bodice, pull the pleats to fit and carefully, carefully go over the entire length of the seam twice to make sure nobody has wriggled to the right side again. Stitch the seam... turn it over, and it looks pretty good.
I take the garment into the other room and sit down, slide the seam under my magnifying light and discover that somehow, SOMEHOW, a few threads have escaped to the right side. I made the seam bigger; screw ripping all those stitches out again.
The next step is to fold the bodice lining back over the skirt and bodice front bits, making a sort of fabric sandwich. It didn't look quite right, but I stitched it anyway. I pulled out the pins and shook the garment out....yeah, it looked okay, so I did the other side of the bodice. This is when I realized that the previous sandwich was more of a bread/bread/filling than the proper bread/filling/bread.
You guessed it. I am going to have to take those stitches out again and redo the skirt-to-bodice seam, this time actually stitching the pieces wrong sides together the right way around.
But first, I'm going to have a SoCo and cola and watch an episode of Midsomer Murders. Nothing like a little murder and illicit doin's in the quaint villages of South Oxfordshire to repair a fractious sewing session!
Monday, December 3, 2018
This afternoon I threaded up the pleater so I could get going on Beaded Garland.
I pressed a layer of German Interfacing to the wrong side of the skirt top. Silk Dupioni is a bit of a bear to pleat because it wriggles and it frays. The very lightweight cotton batiste that this interfacing is made from adds just enough stability to the fabric to keep it from wriggling around as it is going through the pleater. It also helps to plump up the pleats a bit.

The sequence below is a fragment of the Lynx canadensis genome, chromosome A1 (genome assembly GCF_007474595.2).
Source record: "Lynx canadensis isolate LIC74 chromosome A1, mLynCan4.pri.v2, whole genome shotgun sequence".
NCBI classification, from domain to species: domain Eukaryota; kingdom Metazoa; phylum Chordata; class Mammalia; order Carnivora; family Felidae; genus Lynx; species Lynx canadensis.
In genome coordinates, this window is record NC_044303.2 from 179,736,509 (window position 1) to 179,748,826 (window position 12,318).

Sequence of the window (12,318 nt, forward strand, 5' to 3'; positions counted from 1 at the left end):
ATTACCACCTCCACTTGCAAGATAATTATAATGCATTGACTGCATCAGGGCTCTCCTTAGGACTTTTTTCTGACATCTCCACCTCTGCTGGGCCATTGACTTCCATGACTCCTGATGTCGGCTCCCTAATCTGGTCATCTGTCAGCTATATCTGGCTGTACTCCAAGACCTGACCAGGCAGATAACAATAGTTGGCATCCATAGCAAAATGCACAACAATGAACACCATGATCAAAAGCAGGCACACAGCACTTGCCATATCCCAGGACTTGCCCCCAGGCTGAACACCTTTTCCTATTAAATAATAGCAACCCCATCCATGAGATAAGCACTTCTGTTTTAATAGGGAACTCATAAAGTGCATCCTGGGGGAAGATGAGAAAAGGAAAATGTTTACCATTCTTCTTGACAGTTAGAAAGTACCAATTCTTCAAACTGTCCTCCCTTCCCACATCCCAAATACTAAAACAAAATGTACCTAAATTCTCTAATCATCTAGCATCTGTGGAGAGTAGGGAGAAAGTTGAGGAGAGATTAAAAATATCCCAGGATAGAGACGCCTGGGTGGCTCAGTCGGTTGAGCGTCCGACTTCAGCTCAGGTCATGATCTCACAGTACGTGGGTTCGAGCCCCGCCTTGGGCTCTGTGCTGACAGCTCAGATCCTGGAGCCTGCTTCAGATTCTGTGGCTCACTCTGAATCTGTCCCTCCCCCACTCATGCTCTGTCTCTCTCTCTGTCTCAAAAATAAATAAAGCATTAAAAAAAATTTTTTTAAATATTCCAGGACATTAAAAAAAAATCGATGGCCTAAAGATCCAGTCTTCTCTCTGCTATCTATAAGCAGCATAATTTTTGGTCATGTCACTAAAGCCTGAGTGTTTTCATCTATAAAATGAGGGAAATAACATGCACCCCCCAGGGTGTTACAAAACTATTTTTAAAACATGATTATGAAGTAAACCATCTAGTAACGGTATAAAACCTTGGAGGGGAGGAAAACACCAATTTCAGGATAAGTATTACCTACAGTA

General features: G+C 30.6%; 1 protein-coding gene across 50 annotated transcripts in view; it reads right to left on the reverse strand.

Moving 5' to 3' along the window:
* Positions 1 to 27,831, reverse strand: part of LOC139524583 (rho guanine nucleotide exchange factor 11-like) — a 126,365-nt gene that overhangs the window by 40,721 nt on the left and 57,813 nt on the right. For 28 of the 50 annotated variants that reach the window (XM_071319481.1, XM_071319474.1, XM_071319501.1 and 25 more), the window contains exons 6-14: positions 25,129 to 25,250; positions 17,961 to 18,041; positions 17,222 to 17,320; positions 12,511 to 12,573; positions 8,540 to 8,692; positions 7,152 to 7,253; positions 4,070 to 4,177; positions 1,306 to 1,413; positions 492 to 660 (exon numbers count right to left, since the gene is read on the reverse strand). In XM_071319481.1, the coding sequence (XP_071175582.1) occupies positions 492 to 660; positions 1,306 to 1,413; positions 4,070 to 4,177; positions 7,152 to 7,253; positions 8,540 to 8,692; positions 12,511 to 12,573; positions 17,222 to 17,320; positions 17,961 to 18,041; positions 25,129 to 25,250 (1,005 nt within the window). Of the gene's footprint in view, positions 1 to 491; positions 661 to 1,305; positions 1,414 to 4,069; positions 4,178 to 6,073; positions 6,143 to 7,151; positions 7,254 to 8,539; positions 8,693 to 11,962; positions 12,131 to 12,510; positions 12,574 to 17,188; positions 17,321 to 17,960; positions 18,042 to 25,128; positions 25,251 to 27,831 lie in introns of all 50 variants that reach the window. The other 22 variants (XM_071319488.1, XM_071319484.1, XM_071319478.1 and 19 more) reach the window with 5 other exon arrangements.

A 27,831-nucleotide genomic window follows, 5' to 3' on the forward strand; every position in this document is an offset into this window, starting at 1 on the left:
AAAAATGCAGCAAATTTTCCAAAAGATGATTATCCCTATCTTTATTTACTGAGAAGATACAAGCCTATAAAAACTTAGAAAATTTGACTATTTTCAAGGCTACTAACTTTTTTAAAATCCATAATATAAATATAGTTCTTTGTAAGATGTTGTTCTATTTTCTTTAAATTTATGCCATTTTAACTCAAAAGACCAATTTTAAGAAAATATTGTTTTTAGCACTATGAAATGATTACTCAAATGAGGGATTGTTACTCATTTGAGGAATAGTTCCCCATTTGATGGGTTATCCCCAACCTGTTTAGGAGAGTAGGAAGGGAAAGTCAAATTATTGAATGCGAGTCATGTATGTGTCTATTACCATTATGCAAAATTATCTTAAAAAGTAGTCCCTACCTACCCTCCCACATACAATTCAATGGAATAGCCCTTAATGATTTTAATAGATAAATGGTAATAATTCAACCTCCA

I'm fairly sure that this is one of the best pleating jobs I have ever done!
I used a winning combination- my Super Amanda pleater, German interfacing and a slow hand on the pleating wheel. The fabric came right off the needles with none of the usual tugging. I can't tell you how impressed I am with myself!
Next up are the blocks for the tucked dress bodice and tucked pinafore bodice for the younger sister's dress. I didn't notice that the pattern alterations started at a size 8 until I glued the tucking guides together. I guess I'll wing the size 4!
Speaking of patterns, I'm using a pdf download which means lots of pages to stick together. I used to use tape, and I loathed this process. I switched to Scotch brand Scrapbooking glue. The bottle has two applicators: one is a dabber pad and the other is a fine-point nozzle. I've used both now and really like both how the glue goes on and how well it sticks. I had a bit of time to make sure the paper was aligned correctly before the glue set.
Now, time for a dinner break, and then back at it. Time's closing in on me, but I wouldn't be me if I wasn't being loomed over by a deadline.
I got sucked down the hole of Pinterest, as one does when there is a sewing deadline looming, and ran across a post on making an ironing station using an Ikea Kallax 2x4 unit and a piece of hardboard.
One horrible trip to Ikea and an hour of work by the hubby and I had the base unit done.
It took a couple of hours to cover the ironing surface. I used a 3x6 piece of 1/4" pressboard, two layers of cotton quilt batting, a layer of Insul-Brite and a final cover of Iron Quick fabric.
What an amazing pressing surface this makes!
|plenty of storage, and it's easy to move around|
|I can press a 54" width of fabric with room to spare on either side!|
Now that I have this great pressing surface I'm ready to pleat fabric and put some tucks into
the organdy for the pinafore.